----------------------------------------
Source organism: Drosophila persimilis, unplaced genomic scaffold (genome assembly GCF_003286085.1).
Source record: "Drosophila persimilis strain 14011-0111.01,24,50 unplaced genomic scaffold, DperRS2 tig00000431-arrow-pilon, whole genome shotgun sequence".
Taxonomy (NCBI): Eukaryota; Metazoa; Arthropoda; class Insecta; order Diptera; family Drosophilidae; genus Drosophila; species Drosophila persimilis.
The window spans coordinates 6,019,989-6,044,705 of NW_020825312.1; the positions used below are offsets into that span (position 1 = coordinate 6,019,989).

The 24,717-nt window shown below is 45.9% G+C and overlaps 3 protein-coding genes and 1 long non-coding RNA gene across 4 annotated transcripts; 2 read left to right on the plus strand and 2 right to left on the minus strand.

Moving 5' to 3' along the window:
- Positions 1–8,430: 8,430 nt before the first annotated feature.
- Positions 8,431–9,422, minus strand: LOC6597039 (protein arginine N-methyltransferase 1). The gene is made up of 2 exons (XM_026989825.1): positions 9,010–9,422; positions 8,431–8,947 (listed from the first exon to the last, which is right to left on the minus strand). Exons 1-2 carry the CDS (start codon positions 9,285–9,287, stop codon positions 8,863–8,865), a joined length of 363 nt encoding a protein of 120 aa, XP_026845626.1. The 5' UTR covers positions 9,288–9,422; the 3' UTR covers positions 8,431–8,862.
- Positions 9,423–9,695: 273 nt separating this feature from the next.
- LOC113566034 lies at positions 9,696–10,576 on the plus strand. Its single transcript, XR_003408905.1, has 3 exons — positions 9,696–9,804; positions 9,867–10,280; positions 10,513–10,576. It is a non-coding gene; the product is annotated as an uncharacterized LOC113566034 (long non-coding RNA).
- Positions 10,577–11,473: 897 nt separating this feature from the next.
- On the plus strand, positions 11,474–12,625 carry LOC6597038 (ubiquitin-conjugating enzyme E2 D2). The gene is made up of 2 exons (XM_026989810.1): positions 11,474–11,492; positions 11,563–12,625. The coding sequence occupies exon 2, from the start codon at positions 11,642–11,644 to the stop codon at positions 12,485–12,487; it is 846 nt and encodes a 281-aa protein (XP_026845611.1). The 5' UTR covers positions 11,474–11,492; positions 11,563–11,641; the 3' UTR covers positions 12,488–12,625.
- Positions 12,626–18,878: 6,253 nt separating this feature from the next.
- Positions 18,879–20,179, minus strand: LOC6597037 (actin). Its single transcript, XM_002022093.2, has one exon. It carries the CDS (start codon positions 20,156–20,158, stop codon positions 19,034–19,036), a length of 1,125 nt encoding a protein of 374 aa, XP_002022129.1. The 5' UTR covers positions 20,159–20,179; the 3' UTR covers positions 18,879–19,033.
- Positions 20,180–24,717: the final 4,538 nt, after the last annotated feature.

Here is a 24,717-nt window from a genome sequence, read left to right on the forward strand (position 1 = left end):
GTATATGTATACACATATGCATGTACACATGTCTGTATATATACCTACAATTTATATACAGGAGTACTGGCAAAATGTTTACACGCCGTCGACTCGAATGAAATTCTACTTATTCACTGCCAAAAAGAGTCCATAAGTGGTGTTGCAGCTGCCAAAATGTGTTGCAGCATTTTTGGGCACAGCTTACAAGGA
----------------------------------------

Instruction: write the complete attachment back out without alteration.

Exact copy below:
Source organism: Drosophila persimilis, unplaced genomic scaffold (genome assembly GCF_003286085.1).
Source record: "Drosophila persimilis strain 14011-0111.01,24,50 unplaced genomic scaffold, DperRS2 tig00000431-arrow-pilon, whole genome shotgun sequence".
Taxonomy (NCBI): Eukaryota; Metazoa; Arthropoda; class Insecta; order Diptera; family Drosophilidae; genus Drosophila; species Drosophila persimilis.
The window spans coordinates 6,019,989-6,044,705 of NW_020825312.1; the positions used below are offsets into that span (position 1 = coordinate 6,019,989).

The 24,717-nt window shown below is 45.9% G+C and overlaps 3 protein-coding genes and 1 long non-coding RNA gene across 4 annotated transcripts; 2 read left to right on the plus strand and 2 right to left on the minus strand.

Moving 5' to 3' along the window:
- Positions 1–8,430: 8,430 nt before the first annotated feature.
- Positions 8,431–9,422, minus strand: LOC6597039 (protein arginine N-methyltransferase 1). The gene is made up of 2 exons (XM_026989825.1): positions 9,010–9,422; positions 8,431–8,947 (listed from the first exon to the last, which is right to left on the minus strand). Exons 1-2 carry the CDS (start codon positions 9,285–9,287, stop codon positions 8,863–8,865), a joined length of 363 nt encoding a protein of 120 aa, XP_026845626.1. The 5' UTR covers positions 9,288–9,422; the 3' UTR covers positions 8,431–8,862.
- Positions 9,423–9,695: 273 nt separating this feature from the next.
- LOC113566034 lies at positions 9,696–10,576 on the plus strand. Its single transcript, XR_003408905.1, has 3 exons — positions 9,696–9,804; positions 9,867–10,280; positions 10,513–10,576. It is a non-coding gene; the product is annotated as an uncharacterized LOC113566034 (long non-coding RNA).
- Positions 10,577–11,473: 897 nt separating this feature from the next.
- On the plus strand, positions 11,474–12,625 carry LOC6597038 (ubiquitin-conjugating enzyme E2 D2). The gene is made up of 2 exons (XM_026989810.1): positions 11,474–11,492; positions 11,563–12,625. The coding sequence occupies exon 2, from the start codon at positions 11,642–11,644 to the stop codon at positions 12,485–12,487; it is 846 nt and encodes a 281-aa protein (XP_026845611.1). The 5' UTR covers positions 11,474–11,492; positions 11,563–11,641; the 3' UTR covers positions 12,488–12,625.
- Positions 12,626–18,878: 6,253 nt separating this feature from the next.
- Positions 18,879–20,179, minus strand: LOC6597037 (actin). Its single transcript, XM_002022093.2, has one exon. It carries the CDS (start codon positions 20,156–20,158, stop codon positions 19,034–19,036), a length of 1,125 nt encoding a protein of 374 aa, XP_002022129.1. The 5' UTR covers positions 20,159–20,179; the 3' UTR covers positions 18,879–19,033.
- Positions 20,180–24,717: the final 4,538 nt, after the last annotated feature.

Here is a 24,717-nt window from a genome sequence, read left to right on the forward strand (position 1 = left end):
GTATATGTATACACATATGCATGTACACATGTCTGTATATATACCTACAATTTATATACAGGAGTACTGGCAAAATGTTTACACGCCGTCGACTCGAATGAAATTCTACTTATTCACTGCCAAAAAGAGTCCATAAGTGGTGTTGCAGCTGCCAAAATGTGTTGCAGCATTTTTGGGCACAGCTTACAAGGA